Last updated January 9, 2018 at 4:20 pm
A study published today is the first report using satellite measurements to gauge ice sheet thickness during ENSO variations.
El Niño and La Niña are the two phases of the El Niño Southern Oscillation (ENSO), and understanding how Antarctic ice shelves respond to ENSO variability is useful to understand how global climate changes might affect ice shelves around Antarctica.
“There have been some idealised studies using models, and even some indirect observations off the ice shelves, suggesting that El Niño might significantly affect some of these shelves, but we had no actual ice-shelf observations,” says Fernando Paolo, leader of the study undertaken while he was a PhD student at Scripps Institution of Oceanography.
“Now we have presented a record of 23 years of satellite data on the West Antarctic ice shelves, confirming not only that ENSO affects them at a yearly basis, but also showing how.”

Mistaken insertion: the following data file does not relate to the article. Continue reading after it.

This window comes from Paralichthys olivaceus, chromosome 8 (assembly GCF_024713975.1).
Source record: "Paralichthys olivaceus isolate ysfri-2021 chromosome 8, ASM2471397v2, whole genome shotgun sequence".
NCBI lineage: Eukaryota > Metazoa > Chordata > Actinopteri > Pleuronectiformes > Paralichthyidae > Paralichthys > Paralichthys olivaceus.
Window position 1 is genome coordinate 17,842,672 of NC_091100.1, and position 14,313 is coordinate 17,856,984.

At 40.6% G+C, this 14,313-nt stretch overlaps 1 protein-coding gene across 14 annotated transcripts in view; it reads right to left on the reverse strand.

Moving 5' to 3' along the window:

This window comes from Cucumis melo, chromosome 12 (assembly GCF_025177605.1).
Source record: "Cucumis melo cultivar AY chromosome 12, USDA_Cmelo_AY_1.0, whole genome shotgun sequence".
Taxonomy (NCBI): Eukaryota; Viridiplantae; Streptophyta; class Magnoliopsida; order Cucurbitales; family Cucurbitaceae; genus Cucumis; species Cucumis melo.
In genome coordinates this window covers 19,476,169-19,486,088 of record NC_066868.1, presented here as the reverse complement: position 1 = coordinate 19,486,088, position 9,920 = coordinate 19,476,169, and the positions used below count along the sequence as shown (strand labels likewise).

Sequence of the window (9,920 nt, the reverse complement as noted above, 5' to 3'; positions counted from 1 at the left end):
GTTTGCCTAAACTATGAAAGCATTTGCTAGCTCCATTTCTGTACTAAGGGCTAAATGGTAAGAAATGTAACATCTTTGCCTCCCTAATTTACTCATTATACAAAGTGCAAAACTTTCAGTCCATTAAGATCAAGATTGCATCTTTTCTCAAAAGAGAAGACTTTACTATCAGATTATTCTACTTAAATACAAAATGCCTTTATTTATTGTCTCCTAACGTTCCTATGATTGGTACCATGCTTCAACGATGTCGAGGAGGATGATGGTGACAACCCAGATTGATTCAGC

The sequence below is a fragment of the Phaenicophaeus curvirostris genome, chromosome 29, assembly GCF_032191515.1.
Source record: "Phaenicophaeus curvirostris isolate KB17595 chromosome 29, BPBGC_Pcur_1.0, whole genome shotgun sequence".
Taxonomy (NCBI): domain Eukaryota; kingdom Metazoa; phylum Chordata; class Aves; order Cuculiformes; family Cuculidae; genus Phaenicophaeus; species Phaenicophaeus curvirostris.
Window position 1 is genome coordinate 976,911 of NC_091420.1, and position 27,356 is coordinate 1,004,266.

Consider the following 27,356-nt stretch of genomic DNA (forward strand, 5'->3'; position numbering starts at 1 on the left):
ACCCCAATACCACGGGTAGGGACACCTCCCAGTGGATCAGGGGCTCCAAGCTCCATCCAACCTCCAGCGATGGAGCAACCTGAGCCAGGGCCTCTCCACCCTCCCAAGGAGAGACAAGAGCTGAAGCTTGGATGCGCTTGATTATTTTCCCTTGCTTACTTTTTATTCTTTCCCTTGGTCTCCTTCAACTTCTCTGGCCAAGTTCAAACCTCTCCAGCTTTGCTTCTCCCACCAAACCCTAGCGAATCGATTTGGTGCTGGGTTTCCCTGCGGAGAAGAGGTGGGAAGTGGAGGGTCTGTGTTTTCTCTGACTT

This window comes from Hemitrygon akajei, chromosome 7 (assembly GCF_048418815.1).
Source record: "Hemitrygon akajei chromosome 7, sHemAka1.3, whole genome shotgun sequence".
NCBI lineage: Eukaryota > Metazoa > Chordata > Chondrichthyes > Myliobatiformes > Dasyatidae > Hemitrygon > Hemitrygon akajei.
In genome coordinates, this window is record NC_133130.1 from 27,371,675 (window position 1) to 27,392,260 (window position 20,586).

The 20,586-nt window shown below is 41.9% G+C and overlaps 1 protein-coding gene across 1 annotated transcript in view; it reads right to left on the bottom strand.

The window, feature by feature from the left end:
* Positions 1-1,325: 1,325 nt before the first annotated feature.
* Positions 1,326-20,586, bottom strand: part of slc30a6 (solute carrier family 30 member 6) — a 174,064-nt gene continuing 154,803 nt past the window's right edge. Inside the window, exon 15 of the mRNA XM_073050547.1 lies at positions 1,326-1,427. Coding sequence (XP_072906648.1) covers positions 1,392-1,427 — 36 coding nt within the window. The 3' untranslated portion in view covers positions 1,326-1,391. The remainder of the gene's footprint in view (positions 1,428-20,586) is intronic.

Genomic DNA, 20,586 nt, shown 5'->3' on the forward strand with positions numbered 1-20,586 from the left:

During an El Niño event, associated with warmer water temperatures, researchers expected to see reduced thickness of ice sheets. Surprisingly, the opposite was seen.
“The satellites measure the height of the ice shelves, not the mass, and what we saw at first is that during strong El Niño the height of the ice shelves actually increased,” Paolo said. This is because, as well as promoting the flow of warmer ocean waters to the ice shelves, which can increase melting from below, El Niño conditions also increase snowfall.
Snow is much less dense than ice, and for what the shelves gained in height, they lost five times the amount of mass from the bottom of the sheet in contact with the warmer waters.
Ice shelves melting in Antarctica are bad news for sea-level rise. Not because the ice shelves themselves add much to the rise – they float on the sea. But they act as a buffer to slow down the rate of glacial ice leaving the Antarctic land mass and sliding into the ocean, which has the potential to be a significant contribution to rising sea levels.
This new data set will allow scientists to check if current ocean models match the observed data modelling changes in the flow of warm water under ice shelves, to better help guide sea-level projection rise estimates.
This study was published in Nature.